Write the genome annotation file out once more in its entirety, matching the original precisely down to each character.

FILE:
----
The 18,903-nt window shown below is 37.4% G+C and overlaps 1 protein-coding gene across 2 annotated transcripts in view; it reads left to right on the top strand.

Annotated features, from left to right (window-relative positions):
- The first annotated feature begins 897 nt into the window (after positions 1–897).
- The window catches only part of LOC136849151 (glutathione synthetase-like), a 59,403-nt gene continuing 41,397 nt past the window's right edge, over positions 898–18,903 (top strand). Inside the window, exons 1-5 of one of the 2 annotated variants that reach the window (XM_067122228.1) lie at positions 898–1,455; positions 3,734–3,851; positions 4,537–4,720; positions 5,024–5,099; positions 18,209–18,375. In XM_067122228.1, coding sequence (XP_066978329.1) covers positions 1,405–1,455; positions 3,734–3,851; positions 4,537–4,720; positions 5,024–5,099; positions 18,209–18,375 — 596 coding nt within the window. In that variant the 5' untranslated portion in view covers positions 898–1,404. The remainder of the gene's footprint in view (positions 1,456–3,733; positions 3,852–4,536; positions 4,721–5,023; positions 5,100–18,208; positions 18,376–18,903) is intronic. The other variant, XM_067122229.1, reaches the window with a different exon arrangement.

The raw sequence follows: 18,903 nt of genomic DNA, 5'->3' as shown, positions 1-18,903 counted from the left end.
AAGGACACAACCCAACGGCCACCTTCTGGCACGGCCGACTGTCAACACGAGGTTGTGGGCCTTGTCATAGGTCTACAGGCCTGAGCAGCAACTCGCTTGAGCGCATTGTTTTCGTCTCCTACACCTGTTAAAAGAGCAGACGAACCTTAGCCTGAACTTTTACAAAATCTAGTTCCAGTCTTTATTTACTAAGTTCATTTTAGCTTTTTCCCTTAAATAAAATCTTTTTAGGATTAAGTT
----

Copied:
The 18,903-nt window shown below is 37.4% G+C and overlaps 1 protein-coding gene across 2 annotated transcripts in view; it reads left to right on the top strand.

Annotated features, from left to right (window-relative positions):
- The first annotated feature begins 897 nt into the window (after positions 1–897).
- The window catches only part of LOC136849151 (glutathione synthetase-like), a 59,403-nt gene continuing 41,397 nt past the window's right edge, over positions 898–18,903 (top strand). Inside the window, exons 1-5 of one of the 2 annotated variants that reach the window (XM_067122228.1) lie at positions 898–1,455; positions 3,734–3,851; positions 4,537–4,720; positions 5,024–5,099; positions 18,209–18,375. In XM_067122228.1, coding sequence (XP_066978329.1) covers positions 1,405–1,455; positions 3,734–3,851; positions 4,537–4,720; positions 5,024–5,099; positions 18,209–18,375 — 596 coding nt within the window. In that variant the 5' untranslated portion in view covers positions 898–1,404. The remainder of the gene's footprint in view (positions 1,456–3,733; positions 3,852–4,536; positions 4,721–5,023; positions 5,100–18,208; positions 18,376–18,903) is intronic. The other variant, XM_067122229.1, reaches the window with a different exon arrangement.

The raw sequence follows: 18,903 nt of genomic DNA, 5'->3' as shown, positions 1-18,903 counted from the left end.
AAGGACACAACCCAACGGCCACCTTCTGGCACGGCCGACTGTCAACACGAGGTTGTGGGCCTTGTCATAGGTCTACAGGCCTGAGCAGCAACTCGCTTGAGCGCATTGTTTTCGTCTCCTACACCTGTTAAAAGAGCAGACGAACCTTAGCCTGAACTTTTACAAAATCTAGTTCCAGTCTTTATTTACTAAGTTCATTTTAGCTTTTTCCCTTAAATAAAATCTTTTTAGGATTAAGTT